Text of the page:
The truth is that the camp at Isandlwana was, as laid out, indefensible against an enveloping attack by very large numbers of brave and determined Zulus. If a much smaller perimeter had been given some all-round fortification (as was to happen at Rorke's Drift) things might have turned out better.
This book is a wonderful tribute to the courage and professionalism of our Army, and to 'the majesty with which the British soldier fights.' I highly commend it, and await with great interest the promised successor book about Rorke's Drift.
Review by Dawn Grant
The Battle of Isandlwana fascinates and confounds us. Fascinates because an Imperial army equipped with the latest in breech loading rifles was decimated by an army of supposed 'savages' armed in the most part with spears and assegais. It confounds us because so little is known of the battle itself, especially the final moments. In How Can Man Die Better, Mike reconstructs the battle using the knowledge gained during battlefield visits, written accounts of the men who were there and his own military logic. How Can a Man Die Better attempts to strip away the conjecture that has gone before and build up a picture of the battle as accurately as possible. Whether the scenario put forward is the correct one, is impossible to tell for, as Mike puts it, those who were witnesses to the final denouement did not live to recount it. However, much of what is stated is backed up by sound reasoning that cannot be discounted. In the end, the readers will have to make up their own minds.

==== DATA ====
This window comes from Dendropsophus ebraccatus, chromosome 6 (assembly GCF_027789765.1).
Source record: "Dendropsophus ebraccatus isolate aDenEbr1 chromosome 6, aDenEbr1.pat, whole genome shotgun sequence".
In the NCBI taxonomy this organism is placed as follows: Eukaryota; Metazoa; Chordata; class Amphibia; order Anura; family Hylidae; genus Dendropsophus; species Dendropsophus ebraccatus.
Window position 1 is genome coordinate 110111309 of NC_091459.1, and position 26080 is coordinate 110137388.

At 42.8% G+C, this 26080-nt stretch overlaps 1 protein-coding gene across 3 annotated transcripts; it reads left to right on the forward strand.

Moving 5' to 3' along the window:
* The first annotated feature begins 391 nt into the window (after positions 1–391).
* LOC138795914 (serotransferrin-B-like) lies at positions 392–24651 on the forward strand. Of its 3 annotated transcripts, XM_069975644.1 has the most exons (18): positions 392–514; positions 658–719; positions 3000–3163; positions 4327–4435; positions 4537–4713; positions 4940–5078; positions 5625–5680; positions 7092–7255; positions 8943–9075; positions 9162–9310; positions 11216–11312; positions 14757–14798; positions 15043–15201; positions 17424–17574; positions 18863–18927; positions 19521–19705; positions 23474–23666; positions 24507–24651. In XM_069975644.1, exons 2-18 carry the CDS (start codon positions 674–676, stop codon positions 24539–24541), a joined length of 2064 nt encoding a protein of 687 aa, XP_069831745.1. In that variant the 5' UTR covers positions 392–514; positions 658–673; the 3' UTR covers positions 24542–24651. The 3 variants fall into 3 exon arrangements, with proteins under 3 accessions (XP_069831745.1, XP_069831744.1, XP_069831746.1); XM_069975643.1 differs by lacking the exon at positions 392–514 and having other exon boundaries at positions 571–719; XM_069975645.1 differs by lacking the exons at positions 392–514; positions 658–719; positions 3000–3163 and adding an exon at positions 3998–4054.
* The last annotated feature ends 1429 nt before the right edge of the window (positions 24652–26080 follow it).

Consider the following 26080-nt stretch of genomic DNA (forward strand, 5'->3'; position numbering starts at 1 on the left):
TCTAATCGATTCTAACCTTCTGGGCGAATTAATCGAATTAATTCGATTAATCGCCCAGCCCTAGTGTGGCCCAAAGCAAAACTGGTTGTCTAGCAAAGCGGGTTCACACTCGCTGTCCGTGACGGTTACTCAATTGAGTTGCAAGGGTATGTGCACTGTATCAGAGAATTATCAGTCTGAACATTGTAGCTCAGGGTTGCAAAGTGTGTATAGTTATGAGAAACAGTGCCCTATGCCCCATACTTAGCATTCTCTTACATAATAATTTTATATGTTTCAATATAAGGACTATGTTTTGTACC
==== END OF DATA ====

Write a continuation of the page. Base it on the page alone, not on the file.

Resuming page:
How Can a Man Die Better is written in a conversational style that is easy enough for a non-military person to follow. It is an in-depth examination of the Battle of Isandlwana and, while it can be read on its own, it is probably better appreciated if the reader already has a general overview of the battle and of the campaign itself. The illustrations include photographs of the present day battlefield marked with the battle lines. These give the reader a grasp of the scale of the battle. However, this reader would have liked at least one topographical map giving an indication of the position of some of the landmarks mentioned in the text. But this is a small point in what is a remarkable and insightful book.